Rapid Test to Detect Bovine Coronavirus and Rotavirus




Calf diarrhea, commonly called scours, remains a problem in the beef and dairy industries. In fact, more than half of unweaned dairy heifers that contract scours die according to a recent USDA National Animal Health Monitoring System (NAHMS) report. Calves that survive have lifelong poorer performance than healthy calves.


When a serious unexpected outbreak occurs, the remedial actions include identifying the causes and strengthening the precautionary measures. Veterinary assistance is required to get a proper diagnosis, which may involve laboratory tests. Fecal samples from scouring calves can be sent to the nearest veterinary laboratory for isolation of infective organisms. A reliable method to identify and treat the disease is needed.


Description of Technology


Michigan State University’s invention provides a multiplex PCR test that allows for rapid, sensitive, and specific detection of bovine rotavirus, bovine coronavirus, cryptosporidium parvum, and K99 positive E. coli (i.e., agents that cause scours in calves) in a single test. The assay is able to quantify and detect small quantities of the three pathogens. Cryptosproridium antigen detection can only be completed by using PCR.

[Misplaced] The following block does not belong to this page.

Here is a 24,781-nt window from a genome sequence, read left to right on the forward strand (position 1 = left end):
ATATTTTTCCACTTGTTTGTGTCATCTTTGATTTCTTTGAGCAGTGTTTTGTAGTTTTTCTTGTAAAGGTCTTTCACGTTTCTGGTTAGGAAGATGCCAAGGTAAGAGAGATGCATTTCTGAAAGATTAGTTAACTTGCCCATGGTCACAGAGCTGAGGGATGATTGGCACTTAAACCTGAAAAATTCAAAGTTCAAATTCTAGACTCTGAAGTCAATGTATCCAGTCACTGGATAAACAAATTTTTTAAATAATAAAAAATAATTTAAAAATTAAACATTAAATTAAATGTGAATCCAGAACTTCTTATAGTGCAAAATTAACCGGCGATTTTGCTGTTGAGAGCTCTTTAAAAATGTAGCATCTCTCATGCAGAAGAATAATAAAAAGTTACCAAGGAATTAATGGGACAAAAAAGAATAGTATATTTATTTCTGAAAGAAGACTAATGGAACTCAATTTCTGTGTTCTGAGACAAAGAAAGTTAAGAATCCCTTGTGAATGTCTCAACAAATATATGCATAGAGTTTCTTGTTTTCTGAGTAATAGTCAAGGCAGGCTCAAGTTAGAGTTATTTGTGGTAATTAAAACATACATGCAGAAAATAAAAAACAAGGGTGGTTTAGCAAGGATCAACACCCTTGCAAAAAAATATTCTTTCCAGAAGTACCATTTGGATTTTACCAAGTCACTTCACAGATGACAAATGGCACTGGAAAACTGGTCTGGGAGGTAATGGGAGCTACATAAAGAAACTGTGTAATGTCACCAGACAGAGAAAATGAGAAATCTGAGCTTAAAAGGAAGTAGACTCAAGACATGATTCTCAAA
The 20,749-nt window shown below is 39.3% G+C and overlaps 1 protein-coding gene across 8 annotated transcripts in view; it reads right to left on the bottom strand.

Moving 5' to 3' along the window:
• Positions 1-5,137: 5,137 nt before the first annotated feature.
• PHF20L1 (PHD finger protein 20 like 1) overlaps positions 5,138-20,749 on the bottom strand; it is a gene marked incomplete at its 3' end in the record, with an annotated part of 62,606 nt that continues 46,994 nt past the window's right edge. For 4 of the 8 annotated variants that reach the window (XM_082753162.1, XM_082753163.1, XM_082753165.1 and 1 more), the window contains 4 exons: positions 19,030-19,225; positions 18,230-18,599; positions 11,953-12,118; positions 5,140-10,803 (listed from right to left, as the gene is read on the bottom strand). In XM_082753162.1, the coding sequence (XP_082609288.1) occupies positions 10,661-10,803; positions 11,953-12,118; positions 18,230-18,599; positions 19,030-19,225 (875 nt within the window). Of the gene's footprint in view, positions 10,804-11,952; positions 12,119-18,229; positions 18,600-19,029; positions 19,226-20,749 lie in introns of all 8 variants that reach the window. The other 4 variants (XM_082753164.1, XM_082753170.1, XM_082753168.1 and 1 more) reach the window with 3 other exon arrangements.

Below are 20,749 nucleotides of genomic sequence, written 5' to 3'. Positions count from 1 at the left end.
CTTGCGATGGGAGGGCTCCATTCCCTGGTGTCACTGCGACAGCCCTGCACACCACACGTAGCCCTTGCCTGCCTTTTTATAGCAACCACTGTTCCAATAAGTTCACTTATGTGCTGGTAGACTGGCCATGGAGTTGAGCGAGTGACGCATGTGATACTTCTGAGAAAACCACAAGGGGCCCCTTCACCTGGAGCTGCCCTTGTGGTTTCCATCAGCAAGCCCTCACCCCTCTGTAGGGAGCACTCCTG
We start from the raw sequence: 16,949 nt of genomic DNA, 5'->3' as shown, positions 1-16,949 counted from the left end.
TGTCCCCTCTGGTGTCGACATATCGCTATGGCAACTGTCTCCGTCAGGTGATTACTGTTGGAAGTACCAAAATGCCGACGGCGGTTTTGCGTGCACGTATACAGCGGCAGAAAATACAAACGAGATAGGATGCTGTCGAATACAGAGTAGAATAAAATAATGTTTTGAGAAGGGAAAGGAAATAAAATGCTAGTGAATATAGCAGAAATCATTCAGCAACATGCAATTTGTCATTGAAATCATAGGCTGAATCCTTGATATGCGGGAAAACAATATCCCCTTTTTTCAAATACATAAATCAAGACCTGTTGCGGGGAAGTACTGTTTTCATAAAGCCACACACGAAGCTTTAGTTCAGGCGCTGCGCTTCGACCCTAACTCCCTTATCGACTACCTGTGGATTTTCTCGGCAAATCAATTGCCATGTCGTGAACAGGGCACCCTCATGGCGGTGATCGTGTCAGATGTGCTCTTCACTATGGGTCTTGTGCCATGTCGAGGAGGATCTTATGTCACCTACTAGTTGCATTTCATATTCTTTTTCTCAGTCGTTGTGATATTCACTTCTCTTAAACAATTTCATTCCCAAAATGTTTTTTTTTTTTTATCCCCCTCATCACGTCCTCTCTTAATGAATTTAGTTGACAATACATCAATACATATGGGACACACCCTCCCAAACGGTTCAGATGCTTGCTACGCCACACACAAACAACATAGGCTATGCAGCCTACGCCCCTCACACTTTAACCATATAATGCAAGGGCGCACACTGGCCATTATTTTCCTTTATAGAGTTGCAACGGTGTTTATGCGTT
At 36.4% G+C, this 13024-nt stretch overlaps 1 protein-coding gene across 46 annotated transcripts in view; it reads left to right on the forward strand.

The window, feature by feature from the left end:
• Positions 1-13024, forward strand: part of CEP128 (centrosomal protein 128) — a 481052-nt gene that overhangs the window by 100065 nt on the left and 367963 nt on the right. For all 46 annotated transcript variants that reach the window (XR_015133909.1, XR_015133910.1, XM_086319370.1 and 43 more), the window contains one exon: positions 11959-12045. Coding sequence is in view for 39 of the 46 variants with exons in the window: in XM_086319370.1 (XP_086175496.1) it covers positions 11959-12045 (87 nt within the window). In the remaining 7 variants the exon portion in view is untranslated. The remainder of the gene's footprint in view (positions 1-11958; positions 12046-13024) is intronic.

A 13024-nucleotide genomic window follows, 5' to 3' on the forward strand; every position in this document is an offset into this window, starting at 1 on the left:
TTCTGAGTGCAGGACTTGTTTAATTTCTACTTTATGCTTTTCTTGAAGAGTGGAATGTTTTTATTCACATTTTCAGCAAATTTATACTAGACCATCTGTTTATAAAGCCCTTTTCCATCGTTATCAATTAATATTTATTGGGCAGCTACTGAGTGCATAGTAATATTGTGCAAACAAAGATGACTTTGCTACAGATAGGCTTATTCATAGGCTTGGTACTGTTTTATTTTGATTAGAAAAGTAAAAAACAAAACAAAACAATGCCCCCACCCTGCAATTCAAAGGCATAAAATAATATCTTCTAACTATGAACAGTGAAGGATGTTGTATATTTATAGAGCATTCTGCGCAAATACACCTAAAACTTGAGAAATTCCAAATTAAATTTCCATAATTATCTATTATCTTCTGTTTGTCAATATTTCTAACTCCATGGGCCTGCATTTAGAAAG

Key Benefits

  • Faster, less costly method: This assay can detect multiple pathogens simultaneously at the cost of running only one PCR run.
  • Eliminates false negatives that occur with ELISA methods: E. coli and coronavirus must be present in certain concentrations at set stages of infection to be detected in antibody ELISA tests, but the multiplex PCR can detect these pathogens at any concentration and stage of infection.




The test would be useful for veterinary diagnostic companies for use their laboratories or distributed as a kit to other animal diagnostic laboratories.


Patent Status


U.S. patent 6,867,021




Roger Maes, Annabel Wise


Tech ID




Alternative contact due to temporary leave:


Nina (Isi) Davis, Technology Marketing Manager, email: davisnin@msu.edu, phone (direct): (517)884-1829. 


Patent Information:


For Information, Contact:

Randy Ramharack
Technology Manager
Michigan State University